REVELATION, as containing the scheme of human redemption by Jesus Christ, will be another object of our study and source of knowledge. The Bible is given to make God known; and one page of the Bible, yes, one verse, makes known more of God than all the volume of nature. But, after all, how little do we know of God, of his essence, of his triune mode of subsistence, of his natural perfections, of his moral attributes! What an unfathomable mystery is Deity! In what a pavilion of darkness does Jehovah dwell! Who by searching can find out God? In heaven we shall know him, for we shall see him face to face—we shall behold his glory, and see him as he is. We shall have as perfect an acquaintance with the divine character, as a finite mind can attain to; and in this one object, shall find employment and bliss through eternity. We shall never exhaust this theme. Eternity is necessary to study that which is infinite.

We shall there comprehend, so far as it can be done by a finite mind, the complex person of Jesus Christ. We cannot now understand this "great is the mystery of godliness—God manifest in the flesh," but what we know not now, we shall know hereafter. Then will the cross be seen as the central point of the divine administration, bright with ten thousand glories, and sending out its beams to the extremity of the moral system. The ruin of the world by its federal connection with Adam; the election of the Jews, and the long abandonment of the Gentiles; the slow advance of Christianity to its millennial reign and triumph; the bearing of redemption upon other orders of beings besides man; the difficulties which hang like impenetrable clouds upon the doctrines of personal election, regeneration, perseverance, the freedom of the will viewed in connection with divine prescience and predestination—all, all, will be laid open to the view of glorified saints in heaven. Everything in the Scripture which is now dark, shall be made light. A reconciling point shall be found for every seeming contradiction, and the faith and patience of the saints be rewarded, for having received the truth on the credit of him who spoke it, without demanding to see before they believed.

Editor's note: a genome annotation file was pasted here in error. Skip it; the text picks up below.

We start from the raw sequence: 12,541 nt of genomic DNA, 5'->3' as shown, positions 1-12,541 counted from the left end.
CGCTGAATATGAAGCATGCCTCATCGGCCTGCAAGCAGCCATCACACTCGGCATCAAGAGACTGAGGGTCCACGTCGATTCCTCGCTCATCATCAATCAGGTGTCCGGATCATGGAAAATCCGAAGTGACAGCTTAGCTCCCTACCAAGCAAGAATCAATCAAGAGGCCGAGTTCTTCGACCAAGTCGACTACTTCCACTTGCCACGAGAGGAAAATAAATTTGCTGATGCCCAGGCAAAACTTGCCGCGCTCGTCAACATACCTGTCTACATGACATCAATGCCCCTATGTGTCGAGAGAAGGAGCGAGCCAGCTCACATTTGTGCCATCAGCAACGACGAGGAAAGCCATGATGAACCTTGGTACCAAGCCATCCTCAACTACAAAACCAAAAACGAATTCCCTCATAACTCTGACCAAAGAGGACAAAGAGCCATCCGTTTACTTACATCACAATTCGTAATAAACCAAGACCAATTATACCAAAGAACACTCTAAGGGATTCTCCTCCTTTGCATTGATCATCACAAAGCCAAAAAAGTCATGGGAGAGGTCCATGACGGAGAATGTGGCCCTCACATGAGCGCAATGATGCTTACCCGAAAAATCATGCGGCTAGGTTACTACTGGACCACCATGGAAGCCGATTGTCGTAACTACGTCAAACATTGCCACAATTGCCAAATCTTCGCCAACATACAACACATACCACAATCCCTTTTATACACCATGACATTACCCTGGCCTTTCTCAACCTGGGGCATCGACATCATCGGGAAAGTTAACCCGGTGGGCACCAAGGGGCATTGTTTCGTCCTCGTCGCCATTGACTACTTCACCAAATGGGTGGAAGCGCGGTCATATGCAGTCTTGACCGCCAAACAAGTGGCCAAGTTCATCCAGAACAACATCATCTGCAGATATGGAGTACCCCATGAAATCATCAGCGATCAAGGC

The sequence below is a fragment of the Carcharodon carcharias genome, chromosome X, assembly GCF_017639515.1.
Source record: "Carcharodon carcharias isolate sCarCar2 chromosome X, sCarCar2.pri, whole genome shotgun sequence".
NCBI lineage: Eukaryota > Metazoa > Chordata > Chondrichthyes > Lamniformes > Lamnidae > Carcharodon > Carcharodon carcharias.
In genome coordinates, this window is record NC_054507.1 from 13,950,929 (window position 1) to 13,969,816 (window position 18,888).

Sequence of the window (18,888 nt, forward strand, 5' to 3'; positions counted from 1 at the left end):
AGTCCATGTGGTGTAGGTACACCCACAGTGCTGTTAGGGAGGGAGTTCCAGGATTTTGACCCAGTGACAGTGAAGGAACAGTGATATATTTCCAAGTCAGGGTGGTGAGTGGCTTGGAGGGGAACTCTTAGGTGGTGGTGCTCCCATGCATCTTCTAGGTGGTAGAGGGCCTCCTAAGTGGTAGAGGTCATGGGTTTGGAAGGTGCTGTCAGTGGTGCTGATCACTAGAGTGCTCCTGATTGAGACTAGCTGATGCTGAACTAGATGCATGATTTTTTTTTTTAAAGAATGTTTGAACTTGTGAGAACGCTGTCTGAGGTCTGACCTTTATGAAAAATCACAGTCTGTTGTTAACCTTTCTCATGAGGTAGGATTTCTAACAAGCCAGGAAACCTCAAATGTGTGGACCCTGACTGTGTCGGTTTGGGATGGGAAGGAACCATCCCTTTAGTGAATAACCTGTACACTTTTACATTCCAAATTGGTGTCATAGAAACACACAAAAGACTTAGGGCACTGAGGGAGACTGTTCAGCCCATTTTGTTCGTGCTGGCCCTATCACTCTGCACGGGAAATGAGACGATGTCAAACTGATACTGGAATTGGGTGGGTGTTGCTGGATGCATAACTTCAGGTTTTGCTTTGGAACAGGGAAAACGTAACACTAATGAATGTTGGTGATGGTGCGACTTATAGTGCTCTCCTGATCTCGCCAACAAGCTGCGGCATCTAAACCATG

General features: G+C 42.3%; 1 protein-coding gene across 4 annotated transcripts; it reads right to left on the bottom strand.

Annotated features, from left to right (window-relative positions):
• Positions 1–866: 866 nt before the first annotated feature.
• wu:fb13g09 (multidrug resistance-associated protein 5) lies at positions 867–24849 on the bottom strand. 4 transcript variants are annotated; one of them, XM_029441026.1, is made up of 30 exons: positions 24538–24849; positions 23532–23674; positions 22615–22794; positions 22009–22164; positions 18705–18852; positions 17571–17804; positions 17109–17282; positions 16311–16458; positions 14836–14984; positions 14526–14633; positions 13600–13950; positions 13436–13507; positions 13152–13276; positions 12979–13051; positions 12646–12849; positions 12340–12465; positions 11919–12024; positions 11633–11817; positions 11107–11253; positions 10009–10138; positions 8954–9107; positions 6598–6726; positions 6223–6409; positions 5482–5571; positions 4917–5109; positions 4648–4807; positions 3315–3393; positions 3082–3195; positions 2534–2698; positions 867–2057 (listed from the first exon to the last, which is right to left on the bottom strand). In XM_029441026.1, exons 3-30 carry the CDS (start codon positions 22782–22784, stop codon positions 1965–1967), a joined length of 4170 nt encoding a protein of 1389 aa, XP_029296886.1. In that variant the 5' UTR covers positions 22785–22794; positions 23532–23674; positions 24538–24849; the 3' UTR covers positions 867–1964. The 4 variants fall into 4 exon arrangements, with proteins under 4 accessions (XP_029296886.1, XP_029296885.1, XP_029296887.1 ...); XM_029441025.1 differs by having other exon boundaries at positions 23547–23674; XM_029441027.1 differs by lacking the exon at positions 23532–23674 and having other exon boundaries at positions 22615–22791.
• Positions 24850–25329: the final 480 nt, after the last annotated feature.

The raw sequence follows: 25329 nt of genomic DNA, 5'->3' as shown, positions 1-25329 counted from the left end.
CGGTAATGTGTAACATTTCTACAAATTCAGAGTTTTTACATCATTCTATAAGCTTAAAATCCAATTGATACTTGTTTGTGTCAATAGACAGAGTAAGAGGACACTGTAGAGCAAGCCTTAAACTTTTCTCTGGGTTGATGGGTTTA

Such shall be the sources of knowledge in heaven. O the bliss of eternally drinking in knowledge from such fountains!

We may now consider THE ADVANTAGES which the heavenly state will possess, for the acquisition of knowledge.

The soul will there be perfect in holiness, and thus the understanding will be delivered from the disturbing and bewildering influence of sin. In our present state of imperfection, the depravity of our nature contracts and misdirects our judgment—the corruptions of the heart send up a mist which veils the luster of truth, and conceals its extent and glory from the mind. The judgment cannot now see spiritual objects in all their range, and order, and beauty, because of sin. But in heaven this contracting and darkening influence will cease forever. No evil bias, no sinful prejudice, will ever warp the judgment—no disease of the soul will dim its eye, or enfeeble its power. With eagle pinion it will soar to the fountain of radiance, and with eagle vision bear the full blaze of its glory.